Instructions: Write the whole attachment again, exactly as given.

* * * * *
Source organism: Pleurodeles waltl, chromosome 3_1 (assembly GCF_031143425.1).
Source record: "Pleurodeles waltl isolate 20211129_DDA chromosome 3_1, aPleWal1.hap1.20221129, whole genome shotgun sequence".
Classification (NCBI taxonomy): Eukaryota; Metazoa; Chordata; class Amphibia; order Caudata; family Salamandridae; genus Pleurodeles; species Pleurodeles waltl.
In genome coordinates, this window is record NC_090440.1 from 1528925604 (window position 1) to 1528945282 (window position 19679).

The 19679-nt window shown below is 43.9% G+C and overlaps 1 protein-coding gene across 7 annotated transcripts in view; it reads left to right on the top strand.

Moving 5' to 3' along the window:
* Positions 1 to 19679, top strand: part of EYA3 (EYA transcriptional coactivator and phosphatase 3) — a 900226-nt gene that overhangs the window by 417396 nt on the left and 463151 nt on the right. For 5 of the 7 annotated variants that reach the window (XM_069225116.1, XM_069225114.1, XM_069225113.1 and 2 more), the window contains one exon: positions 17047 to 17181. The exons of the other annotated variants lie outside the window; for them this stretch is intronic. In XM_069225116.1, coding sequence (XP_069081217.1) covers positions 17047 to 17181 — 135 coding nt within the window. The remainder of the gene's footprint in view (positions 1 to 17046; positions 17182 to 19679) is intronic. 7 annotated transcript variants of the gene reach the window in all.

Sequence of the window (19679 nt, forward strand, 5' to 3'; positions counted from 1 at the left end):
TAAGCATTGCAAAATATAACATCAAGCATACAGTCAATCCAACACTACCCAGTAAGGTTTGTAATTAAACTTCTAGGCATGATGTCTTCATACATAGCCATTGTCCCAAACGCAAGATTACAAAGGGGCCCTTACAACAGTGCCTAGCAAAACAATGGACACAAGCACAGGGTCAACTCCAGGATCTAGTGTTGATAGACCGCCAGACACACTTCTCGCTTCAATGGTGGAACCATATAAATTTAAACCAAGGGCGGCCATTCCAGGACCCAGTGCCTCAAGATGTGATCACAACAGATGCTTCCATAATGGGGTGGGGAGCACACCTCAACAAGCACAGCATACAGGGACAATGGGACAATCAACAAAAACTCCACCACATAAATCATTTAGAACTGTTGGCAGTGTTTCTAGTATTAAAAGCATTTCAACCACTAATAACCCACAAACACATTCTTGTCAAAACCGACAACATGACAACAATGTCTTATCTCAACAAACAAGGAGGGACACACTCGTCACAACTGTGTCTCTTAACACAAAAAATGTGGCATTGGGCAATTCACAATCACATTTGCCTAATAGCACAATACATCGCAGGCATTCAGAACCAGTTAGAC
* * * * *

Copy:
Source organism: Pleurodeles waltl, chromosome 3_1 (assembly GCF_031143425.1).
Source record: "Pleurodeles waltl isolate 20211129_DDA chromosome 3_1, aPleWal1.hap1.20221129, whole genome shotgun sequence".
Classification (NCBI taxonomy): Eukaryota; Metazoa; Chordata; class Amphibia; order Caudata; family Salamandridae; genus Pleurodeles; species Pleurodeles waltl.
In genome coordinates, this window is record NC_090440.1 from 1528925604 (window position 1) to 1528945282 (window position 19679).

The 19679-nt window shown below is 43.9% G+C and overlaps 1 protein-coding gene across 7 annotated transcripts in view; it reads left to right on the top strand.

Moving 5' to 3' along the window:
* Positions 1 to 19679, top strand: part of EYA3 (EYA transcriptional coactivator and phosphatase 3) — a 900226-nt gene that overhangs the window by 417396 nt on the left and 463151 nt on the right. For 5 of the 7 annotated variants that reach the window (XM_069225116.1, XM_069225114.1, XM_069225113.1 and 2 more), the window contains one exon: positions 17047 to 17181. The exons of the other annotated variants lie outside the window; for them this stretch is intronic. In XM_069225116.1, coding sequence (XP_069081217.1) covers positions 17047 to 17181 — 135 coding nt within the window. The remainder of the gene's footprint in view (positions 1 to 17046; positions 17182 to 19679) is intronic. 7 annotated transcript variants of the gene reach the window in all.

Sequence of the window (19679 nt, forward strand, 5' to 3'; positions counted from 1 at the left end):
TAAGCATTGCAAAATATAACATCAAGCATACAGTCAATCCAACACTACCCAGTAAGGTTTGTAATTAAACTTCTAGGCATGATGTCTTCATACATAGCCATTGTCCCAAACGCAAGATTACAAAGGGGCCCTTACAACAGTGCCTAGCAAAACAATGGACACAAGCACAGGGTCAACTCCAGGATCTAGTGTTGATAGACCGCCAGACACACTTCTCGCTTCAATGGTGGAACCATATAAATTTAAACCAAGGGCGGCCATTCCAGGACCCAGTGCCTCAAGATGTGATCACAACAGATGCTTCCATAATGGGGTGGGGAGCACACCTCAACAAGCACAGCATACAGGGACAATGGGACAATCAACAAAAACTCCACCACATAAATCATTTAGAACTGTTGGCAGTGTTTCTAGTATTAAAAGCATTTCAACCACTAATAACCCACAAACACATTCTTGTCAAAACCGACAACATGACAACAATGTCTTATCTCAACAAACAAGGAGGGACACACTCGTCACAACTGTGTCTCTTAACACAAAAAATGTGGCATTGGGCAATTCACAATCACATTTGCCTAATAGCACAATACATCGCAGGCATTCAGAACCAGTTAGAC